By Carolyn Tackett
Today, on the International Day in Support of Victims of Torture, it is important for the United States to reflect on its painful past as an abuser, its failure to bring people responsible for torture to justice, and the necessary steps forward to ensure no one suffers the horrors of torture or other cruel, inhumane or degrading treatment on America’s watch.
The U.S. government’s use of “enhanced interrogation techniques”—an unfortunate euphemism—following the 9/11 terrorist attacks has put national security at risk, fueled propaganda for terrorists, and left a stain on America’s reputation around the world.
A recent study shows that only 35 percent of the global public believes the United States was justified in its use of torture after 9/11. At its Universal Periodic Review in front of the United Nations last month, at least 17 countries urged the United States to strengthen its policies on the investigation and prevention of torture. Shortly before the December 2014 release of the SSCI torture report on the CIA’s post-9/11 use of torture, the U.N. Committee against Torture conducted a comprehensive analysis of the United States’ compliance with the Convention against Torture, identifying a laundry list of concerns ranging from immigrant detention policies to the treatment of detainees held at Guantanamo Bay.
The study found that, in sharp contrast to the international community, 58 percent of Americans approve of the post-9/11 torture program, making the United States “one of only 12 countries where half or more approve of their own government using torture against suspected terrorists.” This is despite numerous reports and statements by former interrogators who say that torture is ineffective and counterproductive. Perhaps even more troubling, nearly one-third of Americans do not have confidence they would be safe from torture if taken into custody by a U.S. authority.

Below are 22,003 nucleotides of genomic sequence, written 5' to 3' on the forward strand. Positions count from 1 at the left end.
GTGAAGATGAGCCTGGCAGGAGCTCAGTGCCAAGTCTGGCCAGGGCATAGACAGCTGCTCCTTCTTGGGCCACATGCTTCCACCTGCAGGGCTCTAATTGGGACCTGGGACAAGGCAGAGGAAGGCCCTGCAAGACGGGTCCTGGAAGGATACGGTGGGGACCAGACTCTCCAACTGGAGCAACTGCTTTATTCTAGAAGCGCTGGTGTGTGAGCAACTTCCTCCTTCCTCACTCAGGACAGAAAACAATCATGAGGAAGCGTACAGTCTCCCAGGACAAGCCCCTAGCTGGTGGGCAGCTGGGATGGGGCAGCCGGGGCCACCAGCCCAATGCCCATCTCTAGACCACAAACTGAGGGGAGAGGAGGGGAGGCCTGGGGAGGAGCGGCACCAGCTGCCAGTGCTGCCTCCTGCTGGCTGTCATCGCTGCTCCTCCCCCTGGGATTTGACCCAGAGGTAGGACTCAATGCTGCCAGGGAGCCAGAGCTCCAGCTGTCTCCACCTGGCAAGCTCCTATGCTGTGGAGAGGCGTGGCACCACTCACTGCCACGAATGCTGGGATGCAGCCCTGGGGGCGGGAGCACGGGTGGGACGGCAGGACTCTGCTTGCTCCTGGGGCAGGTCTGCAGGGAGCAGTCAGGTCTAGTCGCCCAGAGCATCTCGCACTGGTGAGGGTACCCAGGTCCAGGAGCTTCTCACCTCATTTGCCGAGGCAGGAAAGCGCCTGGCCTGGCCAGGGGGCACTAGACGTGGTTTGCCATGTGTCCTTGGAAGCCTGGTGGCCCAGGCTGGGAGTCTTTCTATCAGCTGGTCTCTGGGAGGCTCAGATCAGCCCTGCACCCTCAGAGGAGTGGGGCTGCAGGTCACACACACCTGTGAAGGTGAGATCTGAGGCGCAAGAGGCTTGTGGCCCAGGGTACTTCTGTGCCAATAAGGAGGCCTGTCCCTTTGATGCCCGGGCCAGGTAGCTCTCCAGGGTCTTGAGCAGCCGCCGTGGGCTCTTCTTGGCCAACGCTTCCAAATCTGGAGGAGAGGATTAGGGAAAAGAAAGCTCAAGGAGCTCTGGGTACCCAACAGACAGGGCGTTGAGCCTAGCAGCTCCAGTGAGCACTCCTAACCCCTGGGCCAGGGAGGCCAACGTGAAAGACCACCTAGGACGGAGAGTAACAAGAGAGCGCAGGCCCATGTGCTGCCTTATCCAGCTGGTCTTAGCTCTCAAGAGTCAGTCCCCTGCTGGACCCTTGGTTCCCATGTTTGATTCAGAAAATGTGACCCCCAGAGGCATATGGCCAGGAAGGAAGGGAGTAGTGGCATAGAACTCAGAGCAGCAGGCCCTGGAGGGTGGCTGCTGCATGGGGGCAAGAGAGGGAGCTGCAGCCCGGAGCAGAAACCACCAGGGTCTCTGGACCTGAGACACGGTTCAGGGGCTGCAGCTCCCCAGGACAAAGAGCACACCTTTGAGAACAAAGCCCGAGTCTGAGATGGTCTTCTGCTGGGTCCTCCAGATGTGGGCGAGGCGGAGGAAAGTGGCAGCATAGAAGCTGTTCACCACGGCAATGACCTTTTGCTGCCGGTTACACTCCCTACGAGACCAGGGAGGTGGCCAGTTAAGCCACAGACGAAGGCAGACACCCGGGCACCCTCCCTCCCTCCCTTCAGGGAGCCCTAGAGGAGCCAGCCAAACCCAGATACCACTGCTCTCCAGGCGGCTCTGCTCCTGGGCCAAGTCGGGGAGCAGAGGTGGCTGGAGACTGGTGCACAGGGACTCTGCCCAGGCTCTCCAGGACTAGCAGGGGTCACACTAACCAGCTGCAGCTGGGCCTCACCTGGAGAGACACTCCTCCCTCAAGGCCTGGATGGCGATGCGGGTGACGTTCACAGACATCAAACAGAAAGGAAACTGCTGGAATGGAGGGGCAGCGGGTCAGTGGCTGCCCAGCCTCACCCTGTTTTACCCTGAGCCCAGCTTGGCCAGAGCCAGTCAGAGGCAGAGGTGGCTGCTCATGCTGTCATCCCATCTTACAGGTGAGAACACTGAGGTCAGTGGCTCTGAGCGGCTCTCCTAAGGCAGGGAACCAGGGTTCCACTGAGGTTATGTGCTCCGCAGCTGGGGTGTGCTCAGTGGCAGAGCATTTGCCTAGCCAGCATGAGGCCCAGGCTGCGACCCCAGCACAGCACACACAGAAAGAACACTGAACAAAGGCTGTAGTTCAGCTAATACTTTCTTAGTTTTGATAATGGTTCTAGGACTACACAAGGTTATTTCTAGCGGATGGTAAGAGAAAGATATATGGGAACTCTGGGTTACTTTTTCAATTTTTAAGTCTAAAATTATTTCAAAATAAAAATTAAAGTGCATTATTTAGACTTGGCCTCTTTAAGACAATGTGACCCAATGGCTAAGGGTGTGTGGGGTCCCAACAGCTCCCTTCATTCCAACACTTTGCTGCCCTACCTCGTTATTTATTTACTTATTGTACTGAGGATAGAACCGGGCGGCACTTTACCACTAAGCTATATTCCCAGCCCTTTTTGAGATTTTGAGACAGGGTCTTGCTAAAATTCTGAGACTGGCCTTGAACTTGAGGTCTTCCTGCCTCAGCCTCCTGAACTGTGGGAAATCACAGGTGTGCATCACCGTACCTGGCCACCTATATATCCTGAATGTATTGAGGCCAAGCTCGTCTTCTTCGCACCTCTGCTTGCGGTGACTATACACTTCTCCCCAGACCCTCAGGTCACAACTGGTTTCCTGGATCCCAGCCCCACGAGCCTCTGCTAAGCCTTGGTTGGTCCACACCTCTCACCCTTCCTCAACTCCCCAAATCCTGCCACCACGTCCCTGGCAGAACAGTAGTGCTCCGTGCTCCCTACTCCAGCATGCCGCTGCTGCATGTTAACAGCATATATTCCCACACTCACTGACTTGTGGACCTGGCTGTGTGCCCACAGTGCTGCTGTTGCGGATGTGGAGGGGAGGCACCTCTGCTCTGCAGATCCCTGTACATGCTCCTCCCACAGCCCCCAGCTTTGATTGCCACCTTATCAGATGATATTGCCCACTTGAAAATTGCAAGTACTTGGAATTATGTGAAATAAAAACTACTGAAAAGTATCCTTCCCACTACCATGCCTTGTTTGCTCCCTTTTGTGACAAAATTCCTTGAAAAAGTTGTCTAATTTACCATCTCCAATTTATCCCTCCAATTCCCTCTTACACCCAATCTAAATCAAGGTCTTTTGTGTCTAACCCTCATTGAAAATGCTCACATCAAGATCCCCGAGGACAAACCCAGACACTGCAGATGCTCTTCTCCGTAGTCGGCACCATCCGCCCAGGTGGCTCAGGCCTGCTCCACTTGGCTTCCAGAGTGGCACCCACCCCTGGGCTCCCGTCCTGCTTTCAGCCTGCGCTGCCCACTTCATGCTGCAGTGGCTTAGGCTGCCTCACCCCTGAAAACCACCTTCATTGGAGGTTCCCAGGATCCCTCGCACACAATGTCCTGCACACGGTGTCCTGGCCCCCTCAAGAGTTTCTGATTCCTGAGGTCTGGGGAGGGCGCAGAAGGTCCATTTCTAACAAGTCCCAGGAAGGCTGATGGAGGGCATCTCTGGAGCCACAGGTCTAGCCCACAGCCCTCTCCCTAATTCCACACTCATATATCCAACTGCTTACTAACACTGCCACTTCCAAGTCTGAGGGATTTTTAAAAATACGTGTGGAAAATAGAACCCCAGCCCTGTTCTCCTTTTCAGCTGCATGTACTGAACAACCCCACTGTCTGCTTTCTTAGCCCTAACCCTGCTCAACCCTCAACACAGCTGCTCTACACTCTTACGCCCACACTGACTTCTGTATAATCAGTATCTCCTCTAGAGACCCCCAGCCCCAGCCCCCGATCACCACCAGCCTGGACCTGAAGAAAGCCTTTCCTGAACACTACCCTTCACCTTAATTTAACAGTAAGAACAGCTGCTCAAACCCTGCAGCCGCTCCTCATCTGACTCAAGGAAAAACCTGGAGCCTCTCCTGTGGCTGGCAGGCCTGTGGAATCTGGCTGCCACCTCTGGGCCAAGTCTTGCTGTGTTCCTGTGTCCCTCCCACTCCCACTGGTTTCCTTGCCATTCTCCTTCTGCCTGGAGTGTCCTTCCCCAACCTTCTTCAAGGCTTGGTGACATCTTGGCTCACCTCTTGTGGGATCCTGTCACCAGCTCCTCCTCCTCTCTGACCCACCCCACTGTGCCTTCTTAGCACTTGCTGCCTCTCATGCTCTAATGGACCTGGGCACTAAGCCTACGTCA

The U.S. government needs to get its house in order—and it can start by ensuring the McCain-Feinstein anti-torture amendment to the National Defense Authorization Act (NDAA) becomes law. While there is already a blanket ban on torture and ill-treatment, past experience shows that the government needs to close loopholes to ensure the ban is enforced. The McCain-Feinstein amendment would restrict interrogation techniques to the time-tested methods listed in the Army Field Manual, and would require the government to provide the International Committee of the Red Cross timely notification and access to all detainees. The amendment has garnered strong support from intelligence, interrogation, and national security experts, and passed the Senate in an overwhelming bipartisan vote, 78-21.
As negotiations between the House and the Senate continue over the version of the NDAA that will be presented to the president, it is critical that both Congress and President Obama work to ensure the McCain-Feinstein anti-torture amendment is part of the final legislation. The United States should live up to its highest ideals—at the core of which are rule of law and respect for human dignity—and solidify an absolute ban on torture.